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The actual processes of elaboration and organization occur in working memory
where new associations are formed among chunks of declarative knowledge created by
selective perception processes or retrieved from long-term memory. This is an important
point to remember. Since the capacity of working memory is limited, the amount of
information that students can elaborate or organize in a give period of time is also
limited. You should keep this in mind as you plan your lessons. Avoid giving you Manuscript 9/28/03 35 students too many new ideas at once and allow them time to elaborate and organize what
they are learning.
As a final point, it is important to remember that the way knowledge is organized
and elaborated has a powerful impact on how the knowledge will be retrieved and used.
Declarative knowledge is organized and elaborated into schemata. Schemata have
profound effects on where attention is focused, what is understood and remembered, and
learners’ ability to problem solve (Anderson & Pearson, 1984). Using terminology from
earlier in the text, key processes like perception, attention, encoding, and retrieval are all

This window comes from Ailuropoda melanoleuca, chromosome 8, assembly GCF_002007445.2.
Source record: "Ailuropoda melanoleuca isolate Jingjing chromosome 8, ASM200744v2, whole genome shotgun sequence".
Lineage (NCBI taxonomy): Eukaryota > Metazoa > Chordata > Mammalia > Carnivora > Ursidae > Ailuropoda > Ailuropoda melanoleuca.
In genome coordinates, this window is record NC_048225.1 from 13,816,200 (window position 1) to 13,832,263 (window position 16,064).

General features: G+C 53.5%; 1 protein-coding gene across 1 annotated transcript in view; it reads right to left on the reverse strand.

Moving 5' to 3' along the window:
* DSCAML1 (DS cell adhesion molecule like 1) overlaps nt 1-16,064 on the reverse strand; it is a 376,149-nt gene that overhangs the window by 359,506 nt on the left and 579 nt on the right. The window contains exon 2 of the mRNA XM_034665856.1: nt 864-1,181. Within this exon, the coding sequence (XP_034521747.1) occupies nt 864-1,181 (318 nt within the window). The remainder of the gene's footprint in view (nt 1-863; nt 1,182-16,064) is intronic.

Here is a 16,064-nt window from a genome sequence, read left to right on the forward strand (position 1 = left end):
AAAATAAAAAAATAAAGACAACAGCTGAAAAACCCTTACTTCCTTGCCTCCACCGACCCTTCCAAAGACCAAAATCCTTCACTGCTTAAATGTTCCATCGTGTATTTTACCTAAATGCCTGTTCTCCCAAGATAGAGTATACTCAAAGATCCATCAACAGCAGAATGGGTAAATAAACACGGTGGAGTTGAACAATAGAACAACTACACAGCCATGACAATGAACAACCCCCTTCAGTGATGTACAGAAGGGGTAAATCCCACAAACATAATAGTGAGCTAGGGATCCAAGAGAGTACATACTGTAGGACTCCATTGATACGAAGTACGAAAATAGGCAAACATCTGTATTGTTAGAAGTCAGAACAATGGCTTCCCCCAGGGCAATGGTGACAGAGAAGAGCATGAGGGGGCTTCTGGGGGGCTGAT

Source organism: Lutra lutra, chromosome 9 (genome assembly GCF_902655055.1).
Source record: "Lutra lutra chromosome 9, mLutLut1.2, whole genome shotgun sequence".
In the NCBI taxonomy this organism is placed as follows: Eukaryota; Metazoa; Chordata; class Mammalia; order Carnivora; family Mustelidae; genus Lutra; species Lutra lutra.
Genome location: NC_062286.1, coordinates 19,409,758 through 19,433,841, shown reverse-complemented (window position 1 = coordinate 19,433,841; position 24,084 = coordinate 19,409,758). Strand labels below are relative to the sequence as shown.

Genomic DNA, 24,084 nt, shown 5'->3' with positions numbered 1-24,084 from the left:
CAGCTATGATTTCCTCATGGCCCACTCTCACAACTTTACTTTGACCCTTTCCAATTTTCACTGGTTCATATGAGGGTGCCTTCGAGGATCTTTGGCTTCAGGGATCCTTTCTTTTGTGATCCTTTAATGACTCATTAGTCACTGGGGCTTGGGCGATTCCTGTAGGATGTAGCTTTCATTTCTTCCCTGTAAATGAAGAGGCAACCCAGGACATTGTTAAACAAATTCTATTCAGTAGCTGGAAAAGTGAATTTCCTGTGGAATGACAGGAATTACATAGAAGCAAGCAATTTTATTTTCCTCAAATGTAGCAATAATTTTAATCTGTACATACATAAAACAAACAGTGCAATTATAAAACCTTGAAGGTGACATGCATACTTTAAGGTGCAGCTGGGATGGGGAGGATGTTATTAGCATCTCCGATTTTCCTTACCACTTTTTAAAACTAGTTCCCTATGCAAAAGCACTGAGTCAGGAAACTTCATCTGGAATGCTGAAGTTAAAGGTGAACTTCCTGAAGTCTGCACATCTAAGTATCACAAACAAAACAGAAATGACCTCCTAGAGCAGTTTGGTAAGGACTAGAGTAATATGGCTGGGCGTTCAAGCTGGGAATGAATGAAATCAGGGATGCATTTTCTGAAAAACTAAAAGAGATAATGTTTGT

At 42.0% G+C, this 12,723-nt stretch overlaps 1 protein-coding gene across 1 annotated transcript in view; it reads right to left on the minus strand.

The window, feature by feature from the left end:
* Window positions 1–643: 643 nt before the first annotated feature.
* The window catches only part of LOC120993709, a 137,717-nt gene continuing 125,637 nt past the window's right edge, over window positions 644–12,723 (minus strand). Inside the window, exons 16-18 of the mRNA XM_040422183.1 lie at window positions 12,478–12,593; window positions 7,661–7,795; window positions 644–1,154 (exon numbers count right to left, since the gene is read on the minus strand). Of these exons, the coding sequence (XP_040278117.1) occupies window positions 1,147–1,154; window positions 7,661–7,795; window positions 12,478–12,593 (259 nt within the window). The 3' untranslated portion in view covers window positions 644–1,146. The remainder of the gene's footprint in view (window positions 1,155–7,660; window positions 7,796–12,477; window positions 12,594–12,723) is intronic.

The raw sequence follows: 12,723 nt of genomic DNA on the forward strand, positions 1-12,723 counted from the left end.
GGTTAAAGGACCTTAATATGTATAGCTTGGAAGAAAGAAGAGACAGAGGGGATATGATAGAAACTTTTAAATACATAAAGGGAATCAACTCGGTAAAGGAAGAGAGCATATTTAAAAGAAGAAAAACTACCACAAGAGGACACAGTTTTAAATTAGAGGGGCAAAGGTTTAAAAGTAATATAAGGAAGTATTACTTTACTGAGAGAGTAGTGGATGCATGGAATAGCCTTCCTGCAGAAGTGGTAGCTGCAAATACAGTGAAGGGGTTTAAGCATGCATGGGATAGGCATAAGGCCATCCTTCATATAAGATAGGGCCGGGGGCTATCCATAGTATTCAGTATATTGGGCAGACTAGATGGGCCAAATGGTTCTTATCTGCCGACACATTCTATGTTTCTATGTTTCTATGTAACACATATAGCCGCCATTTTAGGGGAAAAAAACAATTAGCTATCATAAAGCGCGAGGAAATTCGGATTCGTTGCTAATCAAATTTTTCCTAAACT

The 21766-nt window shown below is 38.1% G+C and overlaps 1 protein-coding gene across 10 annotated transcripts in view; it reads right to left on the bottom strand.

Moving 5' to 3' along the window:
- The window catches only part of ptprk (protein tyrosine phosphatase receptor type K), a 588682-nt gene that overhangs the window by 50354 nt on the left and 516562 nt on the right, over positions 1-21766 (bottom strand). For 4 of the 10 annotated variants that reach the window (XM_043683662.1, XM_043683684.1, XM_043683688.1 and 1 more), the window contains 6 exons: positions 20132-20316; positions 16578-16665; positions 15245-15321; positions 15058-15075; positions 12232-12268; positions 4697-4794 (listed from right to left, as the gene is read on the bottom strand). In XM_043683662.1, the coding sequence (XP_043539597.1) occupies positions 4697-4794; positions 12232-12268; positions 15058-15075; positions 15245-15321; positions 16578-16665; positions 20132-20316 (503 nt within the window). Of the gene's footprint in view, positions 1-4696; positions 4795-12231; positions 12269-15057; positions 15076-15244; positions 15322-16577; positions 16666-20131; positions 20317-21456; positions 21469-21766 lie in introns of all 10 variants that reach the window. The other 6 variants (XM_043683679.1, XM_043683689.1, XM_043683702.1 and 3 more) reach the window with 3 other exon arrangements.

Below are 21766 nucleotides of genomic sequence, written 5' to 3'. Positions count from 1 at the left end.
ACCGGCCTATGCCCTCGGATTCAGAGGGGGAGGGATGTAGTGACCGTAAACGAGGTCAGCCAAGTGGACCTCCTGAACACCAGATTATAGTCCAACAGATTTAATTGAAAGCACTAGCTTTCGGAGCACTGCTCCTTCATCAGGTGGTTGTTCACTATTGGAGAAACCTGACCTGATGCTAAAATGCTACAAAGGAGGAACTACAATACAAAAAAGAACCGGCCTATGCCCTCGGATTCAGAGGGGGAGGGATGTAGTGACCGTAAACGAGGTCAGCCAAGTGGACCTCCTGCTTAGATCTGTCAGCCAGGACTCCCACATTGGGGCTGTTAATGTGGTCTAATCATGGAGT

going to be influenced by the schemata that are activated to guide those processes.
Unlike declarative knowledge, procedural knowledge in not directly encoded into
long-term memory. Instead a second cognitive process called compilation. As was
previously defined compilation is a process that creates and organizes new procedural
knowledge in long-term memory as the skill is performed. The compilation process is
made up of two parts, proceduralization and composition.
Proceduralization is the cognitive process that creates new productions from
declarative knowledge active in working memory. When we are first learning a skill, we
represent the skill as declarative knowledge. We are likely to form declarative knowledge
representations about the types of goals that can be reached by applying the skill, the
conditions when the skill should be used, and the actual mental or physical steps involved
in executing the skill. To execute the skill using this declarative knowledge, we have to
think about each step of the performance. For example, consider a young basketball
player who is practicing a skill she has just been shown. At first, she has to think about Manuscript 9/28/03 36 what she has to do. This is slow and inefficient. How many of us have heard a coach say,
“Stop thinking so much, and just do it.” With some practice, these thoughts are converted
to productions through proceduralization. Rather than having to think consciously about
the skill, if the conditions exist for the action, we just do it. A production for a basket ball
play may look like this, “If she comes down the side, then move into a position that keeps
her on the side.” Productions contain actions that will be taken immediately if the
conditions for the action are present. Automatic action replaces deliberate thought about
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- Spring '08